If you feel you are not able to devote the time required to feed these diets and you prefer the option of feeding a manufactured food, try to feed the best quality food you can afford. There are many, many foods on the market and each manufacturer will tell you that theirs is the best food to feed. But what is in the food? It is probably fair to say that if it is cheap then the ingredients will have been cheap too. Does that mean they were bad quality or cheap bulking substances or both? Do your research, look at the list of ingredients and make up your mind. Remember that pet food manufacturers are in business to make money and they need to make sufficient profit on the sale of their food to enable them to stay in business.
Some of the better options are:
A frozen, balanced, raw diet by Nature's Menu. Just thaw and feed but, for poodles, it is best to avoid the choices which include beef. In addition to the raw option, Nature's Menu have now brought out a cooked, canned version of their balanced diet. Follow this link for further information on both the raw and canned foods: Nature's Menu
A dry food manufactured by Royal Canin specifically for the poodle. Follow this link for further information: Royal Canin Poodle
A range of dry foods, manufactured by Arden Grange. These are not specifically developed for the poodle and they are not quite as expensive as the food manufactured by Royal Canin, but, never-the-less, they are reasonable foods to feed. For more information about them click here: Arden Grange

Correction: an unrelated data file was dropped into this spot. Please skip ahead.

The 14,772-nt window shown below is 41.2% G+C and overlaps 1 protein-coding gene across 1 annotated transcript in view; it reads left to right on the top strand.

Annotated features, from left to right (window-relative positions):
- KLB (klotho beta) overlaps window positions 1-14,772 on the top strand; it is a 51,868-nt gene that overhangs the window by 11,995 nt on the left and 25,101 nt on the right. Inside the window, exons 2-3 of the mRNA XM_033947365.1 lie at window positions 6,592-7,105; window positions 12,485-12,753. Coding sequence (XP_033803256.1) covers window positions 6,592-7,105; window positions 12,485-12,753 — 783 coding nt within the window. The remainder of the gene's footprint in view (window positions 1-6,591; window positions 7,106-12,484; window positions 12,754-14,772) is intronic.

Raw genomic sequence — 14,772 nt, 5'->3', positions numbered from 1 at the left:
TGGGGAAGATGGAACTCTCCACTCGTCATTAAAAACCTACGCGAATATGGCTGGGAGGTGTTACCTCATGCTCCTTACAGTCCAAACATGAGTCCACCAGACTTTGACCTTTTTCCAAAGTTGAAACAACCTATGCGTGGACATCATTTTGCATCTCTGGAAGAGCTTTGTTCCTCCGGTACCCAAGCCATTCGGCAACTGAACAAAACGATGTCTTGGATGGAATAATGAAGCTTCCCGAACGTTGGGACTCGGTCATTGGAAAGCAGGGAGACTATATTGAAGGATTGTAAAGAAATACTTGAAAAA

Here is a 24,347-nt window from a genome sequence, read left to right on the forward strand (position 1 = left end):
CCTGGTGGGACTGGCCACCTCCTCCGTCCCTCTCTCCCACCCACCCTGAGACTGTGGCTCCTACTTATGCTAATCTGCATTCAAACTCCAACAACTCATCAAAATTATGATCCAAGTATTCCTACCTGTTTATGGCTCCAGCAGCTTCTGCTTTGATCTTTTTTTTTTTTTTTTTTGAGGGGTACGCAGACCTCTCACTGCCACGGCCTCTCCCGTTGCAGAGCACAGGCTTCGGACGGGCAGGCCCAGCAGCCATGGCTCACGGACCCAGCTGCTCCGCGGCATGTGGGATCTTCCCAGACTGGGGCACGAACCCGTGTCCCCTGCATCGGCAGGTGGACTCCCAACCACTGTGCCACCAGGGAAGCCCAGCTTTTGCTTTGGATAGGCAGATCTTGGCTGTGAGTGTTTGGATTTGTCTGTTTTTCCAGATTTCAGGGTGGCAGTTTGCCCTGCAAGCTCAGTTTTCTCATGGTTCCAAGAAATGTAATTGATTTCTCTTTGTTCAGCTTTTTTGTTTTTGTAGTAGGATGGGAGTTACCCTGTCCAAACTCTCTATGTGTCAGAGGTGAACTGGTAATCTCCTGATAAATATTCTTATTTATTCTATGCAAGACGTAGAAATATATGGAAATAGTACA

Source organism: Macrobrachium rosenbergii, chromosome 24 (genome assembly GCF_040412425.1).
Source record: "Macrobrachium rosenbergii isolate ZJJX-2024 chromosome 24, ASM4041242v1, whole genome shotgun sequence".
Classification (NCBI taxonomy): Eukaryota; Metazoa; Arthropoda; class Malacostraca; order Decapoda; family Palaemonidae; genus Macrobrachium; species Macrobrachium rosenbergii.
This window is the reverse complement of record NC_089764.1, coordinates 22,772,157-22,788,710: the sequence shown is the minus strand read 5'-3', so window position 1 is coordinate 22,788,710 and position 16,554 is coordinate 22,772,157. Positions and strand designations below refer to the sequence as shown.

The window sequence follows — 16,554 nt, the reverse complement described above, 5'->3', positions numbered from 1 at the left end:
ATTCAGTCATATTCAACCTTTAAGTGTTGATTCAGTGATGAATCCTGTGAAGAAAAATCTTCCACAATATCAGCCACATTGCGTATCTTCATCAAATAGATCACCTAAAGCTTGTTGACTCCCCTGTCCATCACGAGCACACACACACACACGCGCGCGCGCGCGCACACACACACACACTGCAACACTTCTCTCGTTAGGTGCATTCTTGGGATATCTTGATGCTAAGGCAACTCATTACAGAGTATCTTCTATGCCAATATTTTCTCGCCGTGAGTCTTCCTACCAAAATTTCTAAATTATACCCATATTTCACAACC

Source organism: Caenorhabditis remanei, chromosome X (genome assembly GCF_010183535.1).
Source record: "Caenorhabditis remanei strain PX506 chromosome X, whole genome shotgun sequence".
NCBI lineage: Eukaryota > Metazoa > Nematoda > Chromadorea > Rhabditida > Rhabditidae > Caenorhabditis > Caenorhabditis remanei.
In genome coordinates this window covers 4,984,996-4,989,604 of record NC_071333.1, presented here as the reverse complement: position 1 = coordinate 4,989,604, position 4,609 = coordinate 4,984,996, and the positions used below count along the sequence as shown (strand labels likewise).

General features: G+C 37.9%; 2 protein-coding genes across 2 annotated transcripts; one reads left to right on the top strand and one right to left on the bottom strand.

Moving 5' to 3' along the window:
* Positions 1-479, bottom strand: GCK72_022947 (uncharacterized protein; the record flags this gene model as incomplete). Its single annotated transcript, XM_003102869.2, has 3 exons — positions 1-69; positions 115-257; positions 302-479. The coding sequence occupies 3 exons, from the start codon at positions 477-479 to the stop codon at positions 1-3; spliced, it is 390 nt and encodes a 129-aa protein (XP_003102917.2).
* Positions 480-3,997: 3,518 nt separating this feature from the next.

Remember that a supply of fresh water should be available to the poodle at all times.
Our poodles would never forgive us if we didn't quickly mention the tasty, nutritious, healthy treats available for dogs including knuckle bones, pigs ears, dried liver, bull's pizzles, paddiwack and tripe sticks. Poodles, like all dogs, love to chew. It is good for their teeth, gums and general health. However there are some 'manufactured' chews, including rawhide chews, which aren't quite so good for a poodle as the sticky residue they produce sticks to the poodle's hair and causes matts and tangles. Also nutritionally they are not as good.
Poodles are intellectual, energetic dogs and, as such, they need regular opportunities to vent their energy and do interesting things. If not given these opportunities they will become rambunctious and bored which is usually expressed by barking and destructive chewing. A bored poodle can make a shambles of your house and garden. If you simply want a pet for your family, and don't have the time or inclination to take your dog walking, running, hiking or swimming, or to get involved in dog agility, advanced obedience, or a similar canine activity, I do not recommend this breed. They must have productive outlets for their high energy level.
In the case of a standard poodle, please remember that a puppy of this breed takes roughly 10 months to mature. Prior to the age of 10 months a standard poodle's frame is young and soft. Over-exercise can do damage to these young bones which can never be rectified. During this time, exercise and games in the garden are plenty for a standard poodle pup. Socialisation classes are also great, as are other training opportunities, but save the 10 mile hike for a time when your poodle has reached maturity. Also, remember to build your poodle's fitness levels up gradually.